Praying for Gun Laws

By Graham Glover

Another gun tragedy. Another debate.

This time though the debate isn’t about whether we need more or better guns laws. This time it’s about prayer. That’s right, prayer. 26 people were innocently slaughtered while worshiping God and now we’re having a debate on whether Christians offering prayers of condolence and support are enough.

Let that sink in for a moment. 26 human beings were gun downed by a troubled young man and the question today isn’t what can be done to help prevent such atrocities from happening in the future. The question is on whether prayers of condolence and support are enough.

I wish I could offer an insightful response to those who think prayers of condolence and support are meaningless. Tragically though, those who believe such things are but a reflection of the power that secular progressivism has on our culture today. A sad reality about many of our neighbors and fellow citizens.

But my concern isn’t with those that reject the power and importance of prayer. Rather, it’s with those, like myself, who try and heed the command of our Lord to pray.

In times like these, we most assuredly should pray. We pray because God tells us to do so. We pray because we know that He hears our cries for mercy. We pray because this is what people of faith do. We call on the Almighty to offer us His grace and His love – especially in times like this.

What I don’t understand though is why we shouldn’t pray for good government and just laws with respect to guns? Why does the common mantra among the faithful the past few days shy from praying for a better solution to the plague of gun tragedies in our land, focusing almost exclusively on prayers of condolence and support for those affected by the tragedy in Texas? Shouldn’t we also pray for a practical solution? Shouldn’t we pray that the very institution our Lord put in place to wield the sword and maintain the peace – that is, THE GOVERNMENT – do something through its laws to address things?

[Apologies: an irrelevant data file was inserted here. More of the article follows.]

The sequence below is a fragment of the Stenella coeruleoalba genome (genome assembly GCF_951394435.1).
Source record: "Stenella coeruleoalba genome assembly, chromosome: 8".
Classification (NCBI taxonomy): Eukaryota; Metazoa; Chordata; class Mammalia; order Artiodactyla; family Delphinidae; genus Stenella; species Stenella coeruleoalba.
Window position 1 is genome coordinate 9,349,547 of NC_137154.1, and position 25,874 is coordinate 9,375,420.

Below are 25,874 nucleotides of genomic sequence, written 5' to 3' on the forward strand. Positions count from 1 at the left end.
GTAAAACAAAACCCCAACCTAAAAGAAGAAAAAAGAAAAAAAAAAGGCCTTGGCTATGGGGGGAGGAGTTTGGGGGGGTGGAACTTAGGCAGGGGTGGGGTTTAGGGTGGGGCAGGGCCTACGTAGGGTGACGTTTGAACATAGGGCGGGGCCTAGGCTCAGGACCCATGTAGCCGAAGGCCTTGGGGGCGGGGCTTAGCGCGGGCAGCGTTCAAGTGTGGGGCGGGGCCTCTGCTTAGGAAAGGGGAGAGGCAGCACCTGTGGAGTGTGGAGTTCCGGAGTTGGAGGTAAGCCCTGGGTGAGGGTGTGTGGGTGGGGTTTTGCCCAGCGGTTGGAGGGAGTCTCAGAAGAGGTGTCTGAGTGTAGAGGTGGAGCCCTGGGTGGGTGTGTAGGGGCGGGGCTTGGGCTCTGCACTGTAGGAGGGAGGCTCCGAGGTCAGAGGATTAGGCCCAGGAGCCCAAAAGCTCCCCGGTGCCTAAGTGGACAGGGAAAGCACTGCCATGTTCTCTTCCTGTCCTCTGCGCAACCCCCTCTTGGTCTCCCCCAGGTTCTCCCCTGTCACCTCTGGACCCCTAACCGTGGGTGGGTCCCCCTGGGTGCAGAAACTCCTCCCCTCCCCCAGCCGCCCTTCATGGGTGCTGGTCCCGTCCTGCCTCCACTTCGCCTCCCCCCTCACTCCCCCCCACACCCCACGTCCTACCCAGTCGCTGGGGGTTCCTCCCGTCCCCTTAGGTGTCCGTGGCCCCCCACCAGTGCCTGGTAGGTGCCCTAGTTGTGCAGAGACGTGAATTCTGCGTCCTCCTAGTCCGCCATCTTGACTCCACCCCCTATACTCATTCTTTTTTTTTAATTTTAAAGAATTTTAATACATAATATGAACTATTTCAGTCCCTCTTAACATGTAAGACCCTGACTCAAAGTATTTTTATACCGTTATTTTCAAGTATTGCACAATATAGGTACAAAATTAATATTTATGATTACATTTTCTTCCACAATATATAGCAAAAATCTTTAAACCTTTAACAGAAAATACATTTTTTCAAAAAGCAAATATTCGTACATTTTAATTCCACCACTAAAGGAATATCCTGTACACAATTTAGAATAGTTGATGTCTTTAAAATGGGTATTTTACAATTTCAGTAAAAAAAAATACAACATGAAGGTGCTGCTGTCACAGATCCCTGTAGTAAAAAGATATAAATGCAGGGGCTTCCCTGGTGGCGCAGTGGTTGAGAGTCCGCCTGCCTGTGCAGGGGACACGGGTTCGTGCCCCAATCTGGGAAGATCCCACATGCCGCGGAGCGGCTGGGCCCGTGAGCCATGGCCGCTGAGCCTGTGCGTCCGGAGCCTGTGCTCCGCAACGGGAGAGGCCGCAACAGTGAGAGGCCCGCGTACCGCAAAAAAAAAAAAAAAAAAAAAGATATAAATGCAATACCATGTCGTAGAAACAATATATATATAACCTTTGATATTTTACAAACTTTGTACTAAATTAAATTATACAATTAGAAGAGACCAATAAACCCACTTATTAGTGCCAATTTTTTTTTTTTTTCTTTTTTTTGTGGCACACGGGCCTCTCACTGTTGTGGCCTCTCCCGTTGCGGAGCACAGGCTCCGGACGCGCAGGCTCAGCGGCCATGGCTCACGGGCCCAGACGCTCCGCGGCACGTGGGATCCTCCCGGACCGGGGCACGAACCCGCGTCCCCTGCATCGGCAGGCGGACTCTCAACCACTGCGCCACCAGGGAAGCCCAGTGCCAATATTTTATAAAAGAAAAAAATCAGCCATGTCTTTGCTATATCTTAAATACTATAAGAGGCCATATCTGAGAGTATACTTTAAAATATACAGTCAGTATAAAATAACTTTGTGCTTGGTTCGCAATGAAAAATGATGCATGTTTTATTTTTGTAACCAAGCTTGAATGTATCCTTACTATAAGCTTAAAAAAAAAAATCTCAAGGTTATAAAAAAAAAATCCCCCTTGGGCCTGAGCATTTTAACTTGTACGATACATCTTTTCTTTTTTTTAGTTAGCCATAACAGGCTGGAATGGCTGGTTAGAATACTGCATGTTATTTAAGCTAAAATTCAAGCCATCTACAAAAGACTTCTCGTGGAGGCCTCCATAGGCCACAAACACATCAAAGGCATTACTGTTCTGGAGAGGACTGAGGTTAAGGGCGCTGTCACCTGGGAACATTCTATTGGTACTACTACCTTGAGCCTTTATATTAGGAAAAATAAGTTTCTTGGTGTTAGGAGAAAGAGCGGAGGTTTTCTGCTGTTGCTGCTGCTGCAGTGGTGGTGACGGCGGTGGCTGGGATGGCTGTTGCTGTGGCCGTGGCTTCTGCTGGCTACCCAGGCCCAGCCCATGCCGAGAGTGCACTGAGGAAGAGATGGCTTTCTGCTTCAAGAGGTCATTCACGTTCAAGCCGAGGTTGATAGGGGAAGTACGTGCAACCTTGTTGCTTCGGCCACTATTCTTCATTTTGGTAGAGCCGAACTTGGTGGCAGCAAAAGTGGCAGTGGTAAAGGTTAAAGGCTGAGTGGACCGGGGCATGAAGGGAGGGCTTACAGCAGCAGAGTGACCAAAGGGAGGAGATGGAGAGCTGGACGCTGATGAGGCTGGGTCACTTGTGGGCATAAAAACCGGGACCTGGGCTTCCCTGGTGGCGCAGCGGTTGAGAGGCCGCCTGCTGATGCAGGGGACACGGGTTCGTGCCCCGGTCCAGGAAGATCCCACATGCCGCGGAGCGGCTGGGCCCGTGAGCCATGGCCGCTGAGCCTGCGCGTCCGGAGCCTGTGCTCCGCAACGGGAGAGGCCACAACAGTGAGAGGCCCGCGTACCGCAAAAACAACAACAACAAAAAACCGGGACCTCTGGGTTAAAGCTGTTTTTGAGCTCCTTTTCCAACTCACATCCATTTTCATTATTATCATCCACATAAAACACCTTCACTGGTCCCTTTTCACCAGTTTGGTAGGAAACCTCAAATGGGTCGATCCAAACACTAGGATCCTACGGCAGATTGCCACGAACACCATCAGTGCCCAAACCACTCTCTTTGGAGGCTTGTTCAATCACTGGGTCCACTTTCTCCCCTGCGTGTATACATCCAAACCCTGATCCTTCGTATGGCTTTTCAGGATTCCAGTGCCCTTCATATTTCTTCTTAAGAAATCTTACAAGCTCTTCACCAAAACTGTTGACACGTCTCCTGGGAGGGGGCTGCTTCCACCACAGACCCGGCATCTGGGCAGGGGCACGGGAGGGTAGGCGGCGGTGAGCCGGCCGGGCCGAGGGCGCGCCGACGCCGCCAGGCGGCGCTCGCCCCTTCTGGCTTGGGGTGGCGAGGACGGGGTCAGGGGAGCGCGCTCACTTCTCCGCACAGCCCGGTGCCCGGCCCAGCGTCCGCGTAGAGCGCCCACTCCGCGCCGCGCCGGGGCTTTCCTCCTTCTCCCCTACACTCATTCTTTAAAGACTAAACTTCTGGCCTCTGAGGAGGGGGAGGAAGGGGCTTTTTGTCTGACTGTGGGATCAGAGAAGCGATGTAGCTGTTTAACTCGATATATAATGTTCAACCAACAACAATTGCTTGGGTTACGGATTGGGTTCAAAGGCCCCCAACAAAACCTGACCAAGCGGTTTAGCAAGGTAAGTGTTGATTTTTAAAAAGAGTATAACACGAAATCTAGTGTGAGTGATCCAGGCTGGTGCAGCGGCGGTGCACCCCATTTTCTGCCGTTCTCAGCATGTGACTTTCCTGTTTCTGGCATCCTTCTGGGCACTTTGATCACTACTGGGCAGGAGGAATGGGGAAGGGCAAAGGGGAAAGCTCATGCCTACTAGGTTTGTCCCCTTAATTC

I mean:

We pray, rightly, that the government would end the legal sanctioning of abortion.

We pray, rightly, that our government would embrace a right understanding of marriage.

We pray, rightly, that our government would ensure that people everywhere have the freedom to practice their faith.

We pray, rightly, that our government leaders would govern justly and act in accordance with God’s will.

So why don’t we pray for the government to end the senseless gun violence that infects us? Why don’t we pray that our government officials finally act, addressing the myriad of issues contributing to these heinous acts?

As we stand up to the government to do the right thing on abortion, marriage, and religious liberty, can we not do the same on guns? Is it not right for us to pray for just gun laws and good governance of them? Unlike some that have monopolized the debate this week, I refuse to believe our only solution is to arm our parishioners and stand guard at our parish doors. I also refuse to believe that God does not want us to act, but rather accept these tragedies as a consequence of what it means to be a follower of His. This is theological stupidity at its best.

It’s time to pray. Time offer our prayers of condolence and support to all those affected by last Sunday’s tragic gun violence in Texas. It’s also time to offer our prayers to those that make our laws – to include our gun laws – that they may act justly and prudently.

It’s time to pray – for sorrow and for action.